By Jennifer Jacobus, PHR-CA, SDEA
I hate basketball.
Okay, maybe “hate” is too strong a word. I strongly dislike basketball – excluding the Aztecs, of course (I don’t want to anger “The Show!”). But here we are at that time of year where March Madness is all we hear about. In spite of my own distaste for the sport, I know that many others love it – and love betting on which teams will be included in the Sweet Sixteen, Elite Eight, Final Four, etc. (pretty impressive for someone who doesn’t event follow basketball, huh?). The spirit of friendly competition can easily get out of hand, however, especially when gambling pools spring up at the office.
I recently read an article suggesting that employers embrace office betting pools, which I thought was interesting, since they are a form of gambling and are therefore illegal. Having said that, I think the article made some good points. With technology being what it is today, employees are no longer reliant on the office desktop for their basketball scores and highlights or as the only way to check their brackets; employees now have direct access to all this information and more through their smartphones and other mobile devices. This easy accessibility makes it difficult for employers to control the web browsing and downloading necessary to keep pools updated, so they might as well accept that wagering and gambling is probably going to happen. The article also suggested that office pools are good morale boosters and can be used as team-building exercises with an emphasis on camaraderie.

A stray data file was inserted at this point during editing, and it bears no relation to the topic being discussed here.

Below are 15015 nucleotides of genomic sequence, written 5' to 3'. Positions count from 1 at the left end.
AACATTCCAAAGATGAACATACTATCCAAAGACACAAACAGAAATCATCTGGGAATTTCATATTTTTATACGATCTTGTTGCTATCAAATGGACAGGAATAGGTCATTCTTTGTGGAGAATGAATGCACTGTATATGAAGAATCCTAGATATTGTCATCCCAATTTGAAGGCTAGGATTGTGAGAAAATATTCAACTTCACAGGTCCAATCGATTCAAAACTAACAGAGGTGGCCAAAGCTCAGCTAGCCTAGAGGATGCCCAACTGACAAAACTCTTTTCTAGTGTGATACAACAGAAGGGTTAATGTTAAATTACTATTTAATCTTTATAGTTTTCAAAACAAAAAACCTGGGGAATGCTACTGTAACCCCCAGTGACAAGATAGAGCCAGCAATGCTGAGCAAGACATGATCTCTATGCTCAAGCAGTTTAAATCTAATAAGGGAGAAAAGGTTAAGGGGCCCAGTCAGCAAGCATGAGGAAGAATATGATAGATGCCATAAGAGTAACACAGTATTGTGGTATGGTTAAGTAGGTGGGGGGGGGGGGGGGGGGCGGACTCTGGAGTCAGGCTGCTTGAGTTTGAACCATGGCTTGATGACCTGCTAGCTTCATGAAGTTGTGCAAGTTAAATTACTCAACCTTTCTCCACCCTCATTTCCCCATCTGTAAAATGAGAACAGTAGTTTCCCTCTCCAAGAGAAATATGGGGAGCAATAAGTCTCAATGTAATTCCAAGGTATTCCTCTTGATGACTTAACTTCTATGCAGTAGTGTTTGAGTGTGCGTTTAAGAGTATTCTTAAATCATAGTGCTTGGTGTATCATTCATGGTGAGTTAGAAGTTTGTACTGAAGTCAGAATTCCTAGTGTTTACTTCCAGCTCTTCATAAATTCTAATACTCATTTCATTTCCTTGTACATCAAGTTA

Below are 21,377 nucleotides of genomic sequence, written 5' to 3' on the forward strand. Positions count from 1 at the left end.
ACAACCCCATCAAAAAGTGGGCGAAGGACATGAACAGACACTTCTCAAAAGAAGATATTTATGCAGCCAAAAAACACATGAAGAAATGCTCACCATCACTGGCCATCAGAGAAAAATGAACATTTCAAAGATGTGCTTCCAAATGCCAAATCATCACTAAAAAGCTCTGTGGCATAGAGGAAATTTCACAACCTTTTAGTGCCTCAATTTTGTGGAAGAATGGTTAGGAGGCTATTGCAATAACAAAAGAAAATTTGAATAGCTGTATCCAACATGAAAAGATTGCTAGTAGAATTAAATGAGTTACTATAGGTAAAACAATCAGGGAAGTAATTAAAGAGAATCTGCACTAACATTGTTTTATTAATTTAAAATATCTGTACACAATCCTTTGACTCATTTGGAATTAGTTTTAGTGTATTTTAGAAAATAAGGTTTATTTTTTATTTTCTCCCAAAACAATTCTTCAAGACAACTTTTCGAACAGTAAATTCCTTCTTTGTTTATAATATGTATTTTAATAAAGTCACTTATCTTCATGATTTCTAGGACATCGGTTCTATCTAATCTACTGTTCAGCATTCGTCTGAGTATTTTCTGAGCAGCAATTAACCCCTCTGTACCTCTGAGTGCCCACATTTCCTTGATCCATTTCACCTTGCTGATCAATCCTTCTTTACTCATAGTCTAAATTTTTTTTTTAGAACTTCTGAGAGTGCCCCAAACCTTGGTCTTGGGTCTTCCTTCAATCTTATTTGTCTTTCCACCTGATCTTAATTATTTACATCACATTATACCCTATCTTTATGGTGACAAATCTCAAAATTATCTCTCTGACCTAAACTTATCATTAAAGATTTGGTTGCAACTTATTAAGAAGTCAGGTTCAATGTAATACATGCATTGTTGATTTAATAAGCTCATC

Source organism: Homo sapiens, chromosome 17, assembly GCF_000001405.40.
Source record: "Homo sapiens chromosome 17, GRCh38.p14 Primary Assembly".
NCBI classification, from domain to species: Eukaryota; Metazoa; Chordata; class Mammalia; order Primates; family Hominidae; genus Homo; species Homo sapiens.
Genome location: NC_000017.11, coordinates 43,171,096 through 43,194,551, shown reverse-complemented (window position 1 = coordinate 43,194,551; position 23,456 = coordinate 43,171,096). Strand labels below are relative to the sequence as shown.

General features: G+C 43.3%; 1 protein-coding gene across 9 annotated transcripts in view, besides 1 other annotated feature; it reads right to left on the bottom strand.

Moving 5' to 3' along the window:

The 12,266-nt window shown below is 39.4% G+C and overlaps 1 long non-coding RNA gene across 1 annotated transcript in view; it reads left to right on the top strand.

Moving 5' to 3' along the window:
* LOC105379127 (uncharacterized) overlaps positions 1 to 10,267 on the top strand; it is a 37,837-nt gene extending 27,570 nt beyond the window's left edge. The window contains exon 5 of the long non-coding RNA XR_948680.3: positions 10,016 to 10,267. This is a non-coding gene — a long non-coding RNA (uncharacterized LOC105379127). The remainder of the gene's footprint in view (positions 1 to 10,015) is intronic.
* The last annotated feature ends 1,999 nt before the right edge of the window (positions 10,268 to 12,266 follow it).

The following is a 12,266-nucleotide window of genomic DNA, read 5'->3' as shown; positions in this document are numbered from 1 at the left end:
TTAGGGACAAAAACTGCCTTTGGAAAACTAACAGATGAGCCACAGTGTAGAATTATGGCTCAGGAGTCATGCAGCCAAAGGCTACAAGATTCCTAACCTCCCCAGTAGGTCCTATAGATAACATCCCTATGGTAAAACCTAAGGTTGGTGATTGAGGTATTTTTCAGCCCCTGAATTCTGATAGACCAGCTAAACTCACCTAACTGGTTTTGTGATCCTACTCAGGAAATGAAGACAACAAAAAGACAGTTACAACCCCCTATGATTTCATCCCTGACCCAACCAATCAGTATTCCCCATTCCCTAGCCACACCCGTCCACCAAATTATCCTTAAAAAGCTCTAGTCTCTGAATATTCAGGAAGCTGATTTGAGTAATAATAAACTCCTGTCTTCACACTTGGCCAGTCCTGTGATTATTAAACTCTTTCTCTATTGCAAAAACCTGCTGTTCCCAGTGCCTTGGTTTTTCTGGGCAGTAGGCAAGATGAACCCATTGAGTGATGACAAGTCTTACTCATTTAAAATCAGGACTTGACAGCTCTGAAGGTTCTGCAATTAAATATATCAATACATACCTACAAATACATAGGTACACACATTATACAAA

I think these arguments can make sense if enacted properly. This means taking the monetary exchange factor out of the equation. Those considering this for their latest team-building exercises should revisit their company gambling policies and, if office pools will be allowed, modify their policies to prohibit online gambling. Policies must also be clear regarding performance and productivity standards. Finally, make sure it’s clear that any office pools are strictly voluntary – employees should never feel forced or obligated to participate in any way.
Non-monetary prizes are a good way to reward winners of the office pool. And article in Business and Legal Resources suggests donating the proceeds of a tournament or pool to charity (a good idea in theory) or that another non-monetary prize such as tickets to other sporting events be awarded to the winners.
If you can’t beat ‘em, join ‘em! And just for the record, I don’t hate all sports – just basketball.
*image credit: www.sheknows.com